[Tkinter-discuss] gui/thread issues
dking at nrao.edu
Mon May 23 20:03:01 CEST 2005
>>>>David King wrote [private note, not a previous thread]:
David> Dear Prabhu: I noticed a forum thread discussing gui
David> threading, e.g.:
David> I'm asking you to have mercy on a fairly new python user.
David> I want to use Tkinter and still have the python console
David> remain 'live'. I have the impression you have gone far
David> more deeply into this than I, and that others as well have
David> thought on it. Yet I still have no solid doc on when
David> tk.mainloop() is necessary and when not, on how to process
David> Tkinter events while the python interpreter remains active
David> to input. I have prowled around fairly extensively in a
David> (so-far) vain search for the definitive answer to this.
Prabhu Ramachandran wrote:
> The answer strongly depends on what particular Python interpreter you
> are using. Under IPython (without -wthread or -gthread) or vanilla
> Python, tk.mainloop() is not necessary and in fact should not be
> called if you want the console active. Even if you do not call the
> mainloop, events will still be processed and your application will work
> just fine.
> However, if you are running apps written with pyGTK or wxPython then
> you can't get away with running a Tkinter app and not calling
> mainloop. With IPython, there is an option (-wthread/-gthread) that
> starts up the GTK and wx mainloops in a secondary thread and allows
> for an interactive console on the main thread. In this case, if you
> start a Tkinter application, it will in all probability not work.
> This is because GTK and wx have their own event handling loops that do
> not play nicely with the Tkinter event loop in another thread. To get
> around this, IPython also provides a -tk flag that processes tk events
> every so often. Now this works best only if tkinter is compiled with
> thread support, if not things break badly.
> With the IDLE interpreter things are different since IDLE itself
> starts the mainloop and recent versions of IDLE have some issues and
> you might want to read this thread:
> I hope I have answered the question clearly enough and not confused
> you any more.
Thanks you very much for your note regarding Python-gui interaction; very
kind of you. Some of what I've read on the net does add to my confusion,
but definitely _not_ your reply; it is helping me piece things together.
In the short run, I would be ok just using Tk alone on IPython or plain
Python, although I'd be happiest having the whole picture. In the long run,
our project will want to serve varied users, who will no doubt want to use
python in their own way.
Russell Owen also mentioned that Tkinter's 'after[_idle]' might not work
without calling mainloop() explicitly; although perhaps I can do without
those features, I'd certainly like to know if this is the case, and what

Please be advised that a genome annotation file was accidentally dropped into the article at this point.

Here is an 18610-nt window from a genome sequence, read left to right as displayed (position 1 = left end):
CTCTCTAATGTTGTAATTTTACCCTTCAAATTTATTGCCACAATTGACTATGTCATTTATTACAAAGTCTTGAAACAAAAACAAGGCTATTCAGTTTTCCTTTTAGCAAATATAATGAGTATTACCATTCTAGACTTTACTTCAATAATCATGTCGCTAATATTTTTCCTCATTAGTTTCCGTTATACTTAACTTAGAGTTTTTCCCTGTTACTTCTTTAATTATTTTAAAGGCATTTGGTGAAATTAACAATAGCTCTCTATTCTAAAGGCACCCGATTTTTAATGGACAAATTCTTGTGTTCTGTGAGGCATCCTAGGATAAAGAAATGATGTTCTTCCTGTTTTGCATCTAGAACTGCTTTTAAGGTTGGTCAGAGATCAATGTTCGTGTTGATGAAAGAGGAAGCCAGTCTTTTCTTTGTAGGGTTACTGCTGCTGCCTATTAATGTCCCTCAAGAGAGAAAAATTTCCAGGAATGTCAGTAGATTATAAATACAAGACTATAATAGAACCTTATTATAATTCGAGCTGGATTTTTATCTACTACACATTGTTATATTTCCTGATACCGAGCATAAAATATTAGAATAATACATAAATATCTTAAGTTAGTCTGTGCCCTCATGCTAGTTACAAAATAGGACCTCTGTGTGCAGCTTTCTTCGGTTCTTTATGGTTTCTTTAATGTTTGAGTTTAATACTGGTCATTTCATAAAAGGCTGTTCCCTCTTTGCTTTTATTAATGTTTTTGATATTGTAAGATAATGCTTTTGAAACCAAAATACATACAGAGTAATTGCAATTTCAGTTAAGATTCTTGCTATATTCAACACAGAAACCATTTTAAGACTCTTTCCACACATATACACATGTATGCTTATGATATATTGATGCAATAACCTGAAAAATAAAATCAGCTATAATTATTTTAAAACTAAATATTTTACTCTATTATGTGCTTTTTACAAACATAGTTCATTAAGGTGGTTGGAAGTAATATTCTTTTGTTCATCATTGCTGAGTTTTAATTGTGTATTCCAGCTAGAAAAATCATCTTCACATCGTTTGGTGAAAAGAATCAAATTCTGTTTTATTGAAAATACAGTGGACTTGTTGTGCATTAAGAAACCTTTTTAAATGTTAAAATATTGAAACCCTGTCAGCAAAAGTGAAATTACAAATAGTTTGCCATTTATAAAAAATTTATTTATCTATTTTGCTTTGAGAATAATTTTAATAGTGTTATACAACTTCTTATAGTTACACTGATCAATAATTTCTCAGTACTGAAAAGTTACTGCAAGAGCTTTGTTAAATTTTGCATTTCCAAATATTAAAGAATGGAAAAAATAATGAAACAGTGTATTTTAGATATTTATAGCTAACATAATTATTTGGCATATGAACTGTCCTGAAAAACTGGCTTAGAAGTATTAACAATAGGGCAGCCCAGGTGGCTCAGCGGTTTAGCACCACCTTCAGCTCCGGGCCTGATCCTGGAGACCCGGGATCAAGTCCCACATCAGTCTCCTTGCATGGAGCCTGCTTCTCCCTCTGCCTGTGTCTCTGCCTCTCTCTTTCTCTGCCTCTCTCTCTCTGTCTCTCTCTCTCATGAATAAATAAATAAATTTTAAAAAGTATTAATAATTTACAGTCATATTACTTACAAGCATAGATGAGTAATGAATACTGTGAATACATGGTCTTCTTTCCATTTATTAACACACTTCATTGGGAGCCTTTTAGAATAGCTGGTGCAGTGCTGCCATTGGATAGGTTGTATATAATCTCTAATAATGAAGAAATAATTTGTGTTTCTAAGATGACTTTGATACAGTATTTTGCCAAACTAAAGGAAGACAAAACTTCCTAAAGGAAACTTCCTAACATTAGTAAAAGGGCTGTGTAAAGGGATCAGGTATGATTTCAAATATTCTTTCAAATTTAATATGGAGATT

else to watch out for of this sort....
I will continue to study what I have (that forum-thread link was helpful
too--thanks). But I can't help feeling other python gui programmers must
run up against this problem too, and wonder why practically all the standard
Tkinter doc (including Grayson's book) just says "you gotta call mainloop()
to make anything actually appear and respond in Tkinter" (manifestly untrue).
I'm beginning to suspect that although the information I seek resides in
various people's heads, noone has written a real overview of gui event
loop/threading issues, with simple pictures of what is going on, the various
cases known to work or not work, and guidance on how to write the most
generally usable gui apps in python while keeping the interpreter 'alive'.
Ideally, I'd like to see an overview considering all the cases:
- Tkinter, wx, GTK
- plain python, IPython, IDLE
- IPython -wthread -gthread and -tk flags
- compiling Tkinter with/without thread support
Perhaps when I'm done with my researches I'll write such an article
myself... :-). Meanwhile, any other pointers or good clues you can give
would certainly be welcome.
There are also some intriguing comments in _tkinter.c on threading; my
'ideal guithreads article' would also provide an overview of that code, as
an aid in reading it. (I will be dwelling on thc C/C++ side as well in my
project. FYI, I am trying to port a C++ library that displays our in-house
types of (astronomical) data, so that it can operate under python control.
As currently used, it is already a custom Tk widget (outside of
Tkinter/python), and has a command interface as well (via a home-grown
inter-process communication framework), so that it is controlled through
both mouse and scripting. I want to replace the current command interface
with python scripting).
As a concrete question, may I ask you how to tell if 'tkinter is compiled
with thread support'? (I note that a 'test_threading' passed in the 'make
test' log for my python; I presume that if threading was on for my python
build, it was on for building _tkinter.so...(?))
Anyway, thanks again for your help; I hope I haven't taken too much of your
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